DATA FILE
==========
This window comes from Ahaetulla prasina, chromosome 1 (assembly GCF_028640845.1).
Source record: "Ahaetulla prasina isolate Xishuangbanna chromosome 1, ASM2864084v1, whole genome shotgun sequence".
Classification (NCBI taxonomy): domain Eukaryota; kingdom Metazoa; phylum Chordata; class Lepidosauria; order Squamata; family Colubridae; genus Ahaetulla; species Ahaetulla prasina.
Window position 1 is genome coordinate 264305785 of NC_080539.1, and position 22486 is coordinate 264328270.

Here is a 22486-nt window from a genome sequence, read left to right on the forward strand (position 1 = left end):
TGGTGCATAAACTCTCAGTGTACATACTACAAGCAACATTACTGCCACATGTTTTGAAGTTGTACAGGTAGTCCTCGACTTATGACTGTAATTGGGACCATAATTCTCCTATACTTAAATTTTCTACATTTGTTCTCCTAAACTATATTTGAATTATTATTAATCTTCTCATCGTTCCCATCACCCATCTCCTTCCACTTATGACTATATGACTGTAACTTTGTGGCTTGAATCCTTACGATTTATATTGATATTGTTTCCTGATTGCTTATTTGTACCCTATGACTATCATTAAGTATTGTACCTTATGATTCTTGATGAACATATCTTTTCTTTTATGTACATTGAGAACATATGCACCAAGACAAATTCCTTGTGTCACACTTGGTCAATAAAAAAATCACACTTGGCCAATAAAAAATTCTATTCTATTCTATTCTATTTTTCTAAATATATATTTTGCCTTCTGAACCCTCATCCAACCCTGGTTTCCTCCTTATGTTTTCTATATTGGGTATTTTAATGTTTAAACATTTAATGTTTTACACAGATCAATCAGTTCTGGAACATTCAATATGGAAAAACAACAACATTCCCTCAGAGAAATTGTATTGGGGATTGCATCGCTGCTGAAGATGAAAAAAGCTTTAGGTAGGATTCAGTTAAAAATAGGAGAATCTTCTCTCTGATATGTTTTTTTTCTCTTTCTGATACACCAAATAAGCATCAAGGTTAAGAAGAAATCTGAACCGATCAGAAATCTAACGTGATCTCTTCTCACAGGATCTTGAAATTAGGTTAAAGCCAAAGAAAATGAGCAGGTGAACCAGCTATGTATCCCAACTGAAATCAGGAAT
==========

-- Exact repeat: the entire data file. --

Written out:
This window comes from Ahaetulla prasina, chromosome 1 (assembly GCF_028640845.1).
Source record: "Ahaetulla prasina isolate Xishuangbanna chromosome 1, ASM2864084v1, whole genome shotgun sequence".
Classification (NCBI taxonomy): domain Eukaryota; kingdom Metazoa; phylum Chordata; class Lepidosauria; order Squamata; family Colubridae; genus Ahaetulla; species Ahaetulla prasina.
Window position 1 is genome coordinate 264305785 of NC_080539.1, and position 22486 is coordinate 264328270.

Here is a 22486-nt window from a genome sequence, read left to right on the forward strand (position 1 = left end):
TGGTGCATAAACTCTCAGTGTACATACTACAAGCAACATTACTGCCACATGTTTTGAAGTTGTACAGGTAGTCCTCGACTTATGACTGTAATTGGGACCATAATTCTCCTATACTTAAATTTTCTACATTTGTTCTCCTAAACTATATTTGAATTATTATTAATCTTCTCATCGTTCCCATCACCCATCTCCTTCCACTTATGACTATATGACTGTAACTTTGTGGCTTGAATCCTTACGATTTATATTGATATTGTTTCCTGATTGCTTATTTGTACCCTATGACTATCATTAAGTATTGTACCTTATGATTCTTGATGAACATATCTTTTCTTTTATGTACATTGAGAACATATGCACCAAGACAAATTCCTTGTGTCACACTTGGTCAATAAAAAAATCACACTTGGCCAATAAAAAATTCTATTCTATTCTATTCTATTTTTCTAAATATATATTTTGCCTTCTGAACCCTCATCCAACCCTGGTTTCCTCCTTATGTTTTCTATATTGGGTATTTTAATGTTTAAACATTTAATGTTTTACACAGATCAATCAGTTCTGGAACATTCAATATGGAAAAACAACAACATTCCCTCAGAGAAATTGTATTGGGGATTGCATCGCTGCTGAAGATGAAAAAAGCTTTAGGTAGGATTCAGTTAAAAATAGGAGAATCTTCTCTCTGATATGTTTTTTTTCTCTTTCTGATACACCAAATAAGCATCAAGGTTAAGAAGAAATCTGAACCGATCAGAAATCTAACGTGATCTCTTCTCACAGGATCTTGAAATTAGGTTAAAGCCAAAGAAAATGAGCAGGTGAACCAGCTATGTATCCCAACTGAAATCAGGAAT